Between road expansions, pavement maintenance, construction of new roads and creation of long-range plans, Pflugerville and Hutto’s specific priorities vary slightly, but their upcoming projects share a common goal of enhancing connectivity.
“We look at our bridges [and] our roadways, and we try to look for areas where we can connect all those pieces,” said Andrea Brinkley, capital improvement projects director in Pflugerville. “This is really about getting from one place to another.”
In Hutto, Hwy. 79 acts as the city’s primary east-west arterial. However, officials said it is unlikely that Hutto’s portion of Hwy. 79 can widen anymore since it is restricted by a railroad to the south and development to the north.
Wade Benton, Hutto’s interim public works and engineering director, said with Hwy. 79 already being heavily congested and the city population growing rapidly, new thoroughfares and upgrades to exiting roads are key to relieving traffic.
“We’ve got to come up with some alternatives ... so everyone doesn’t have to get on [Hwy.] 79 to get to the other side of town or get through town,” he said.
One major project that could help accomplish that goal will bring a series of improvements to intersections along FM 1660 and make it more viable as an arterial road.
The project will add new lanes, including dedicated turn lanes, to three intersections along the road. It is in design with expected completion dates ranging from 2023-25 for different parts of the project.
City officials said another project that will help divert traffic from Hwy. 79 is a new road called Southeast Loop, which will run through southeast Hutto before connecting with the easternmost part of Hwy. 79 within the city.
Williamson County crews began construction on the road’s first segment in summer 2021—and design is underway on the second segment.
The road projects in Pflugerville with the most immediate need largely center on the expansion of existing roads to handle additional traffic.
Brinkley said two key widening projects that are nearly ready to begin construction involve Immanuel Road and Kelly Lane.
The Immanuel Road project and part of the Kelly Lane project are funded by a $101.7 million transportation bond passed in 2020.
Brinkley said design on the Immanuel Road expansion is around 75% complete, while the next phase of the Kelly Lane project is awaiting relocation of power lines. That phase has been delayed several times but is now expected to wrap up in January.
“We are so hopeful about Kelly Lane Phase 2, because we are ready to bid that project,” she said.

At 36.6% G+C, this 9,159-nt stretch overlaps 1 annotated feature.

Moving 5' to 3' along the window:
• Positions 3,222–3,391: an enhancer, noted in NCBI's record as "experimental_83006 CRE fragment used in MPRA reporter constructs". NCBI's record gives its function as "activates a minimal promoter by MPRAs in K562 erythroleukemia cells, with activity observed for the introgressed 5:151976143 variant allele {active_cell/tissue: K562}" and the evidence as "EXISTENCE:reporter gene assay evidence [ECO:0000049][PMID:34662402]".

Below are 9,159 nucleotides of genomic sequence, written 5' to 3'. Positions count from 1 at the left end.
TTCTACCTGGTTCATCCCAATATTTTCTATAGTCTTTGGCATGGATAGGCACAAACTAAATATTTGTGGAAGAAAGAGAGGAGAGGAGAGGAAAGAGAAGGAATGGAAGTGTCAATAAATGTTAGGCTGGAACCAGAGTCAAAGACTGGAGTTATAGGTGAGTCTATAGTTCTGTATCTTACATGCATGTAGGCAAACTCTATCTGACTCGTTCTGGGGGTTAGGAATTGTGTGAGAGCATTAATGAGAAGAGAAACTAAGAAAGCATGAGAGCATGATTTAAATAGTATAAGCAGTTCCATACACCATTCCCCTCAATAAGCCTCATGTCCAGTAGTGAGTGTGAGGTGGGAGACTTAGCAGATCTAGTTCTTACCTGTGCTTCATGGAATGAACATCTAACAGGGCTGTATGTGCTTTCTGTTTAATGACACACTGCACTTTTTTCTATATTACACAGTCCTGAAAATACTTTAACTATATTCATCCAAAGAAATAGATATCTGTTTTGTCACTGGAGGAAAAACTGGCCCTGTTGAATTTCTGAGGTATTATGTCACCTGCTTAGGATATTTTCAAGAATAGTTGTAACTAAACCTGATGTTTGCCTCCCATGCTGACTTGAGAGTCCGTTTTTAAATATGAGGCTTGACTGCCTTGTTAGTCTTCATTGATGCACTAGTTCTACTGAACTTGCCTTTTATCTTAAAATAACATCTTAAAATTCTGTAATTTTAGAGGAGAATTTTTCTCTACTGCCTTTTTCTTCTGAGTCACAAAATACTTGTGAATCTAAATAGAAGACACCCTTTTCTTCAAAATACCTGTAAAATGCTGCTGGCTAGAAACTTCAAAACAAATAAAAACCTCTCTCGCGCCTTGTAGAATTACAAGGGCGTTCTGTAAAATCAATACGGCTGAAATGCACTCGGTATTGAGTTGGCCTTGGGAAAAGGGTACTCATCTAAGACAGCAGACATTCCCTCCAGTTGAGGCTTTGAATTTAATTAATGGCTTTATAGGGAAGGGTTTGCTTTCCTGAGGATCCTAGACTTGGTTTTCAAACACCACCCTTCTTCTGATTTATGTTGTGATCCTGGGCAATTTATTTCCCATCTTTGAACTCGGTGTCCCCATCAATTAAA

The road ahead
While projects already in the works help address immediate needs, Pflugerville and Hutto are each engaging in extensive planning to anticipate their future transportation needs and get ahead of them.
Pflugerville is conducting two extensive corridor studies—one along the SH 130 corridor and another along the FM 685 corridor—that will identify and prioritize projects to improve roadways along those thoroughfares.
The SH 130 study encompasses a 19-square-mile area that is experiencing extensive growth, including the 400-acre mixed-use development Lakeside Meadows at its intersection with Pecan Street in Pflugerville.
“This is an extreme amount of development that is happening, ... so we are trying to plan very well for that,” Brinkley said. “This is an area where we are trying to make sure that we are able to traverse or cross this major thoroughfare and basically integrate it into our roadway network.”
The study is anticipated to report findings in May.
Evan Groeschel, operations director for Pflugerville’s public works department, said major expansions and new roads tend to draw the most attention, but maintaining existing roads is just as important. To that end, the city maintains a plan of which roads are likely to need preventative maintenance over the next five years, Groeschel said.
“The idea with our rehabilitation and preservation is that we preserve roads that are in good condition ... so we don’t have to pay the big money to reconstruct,” Groeschel said.
In Hutto, the city is nearing completion of its 2040 comprehensive plan, a long-range planning document that will help prioritize numerous initiatives, including transportation projects.
Hutto Development Services Director Ashley Lumpkin said a key step in drafting the transportation portion of the plan has been consulting with other cities and counties to ensure roadway plans are consistent where borders meet or overlap.
“We want to make sure—if our road’s connecting here and Taylor’s plan shows it a half-mile south ... do we maybe need to look at ours coming in a little bit different?” Lumpkin said. “Williamson County was here, and then we looked at Pflugerville’s plans, Taylor’s plans, Georgetown and Round Rock.”
Hutto’s comprehensive plan is expected to be complete sometime in 2023.
As the two municipalities move forward with their planning, officials said public input will be a key ingredient in determining where and when projects are most needed.
“We just want to make sure that we’re here to serve the residents and make sure that they feel like there’s value being delivered by the city,” Brinkley said. “We’re trying to build the best study that we can.”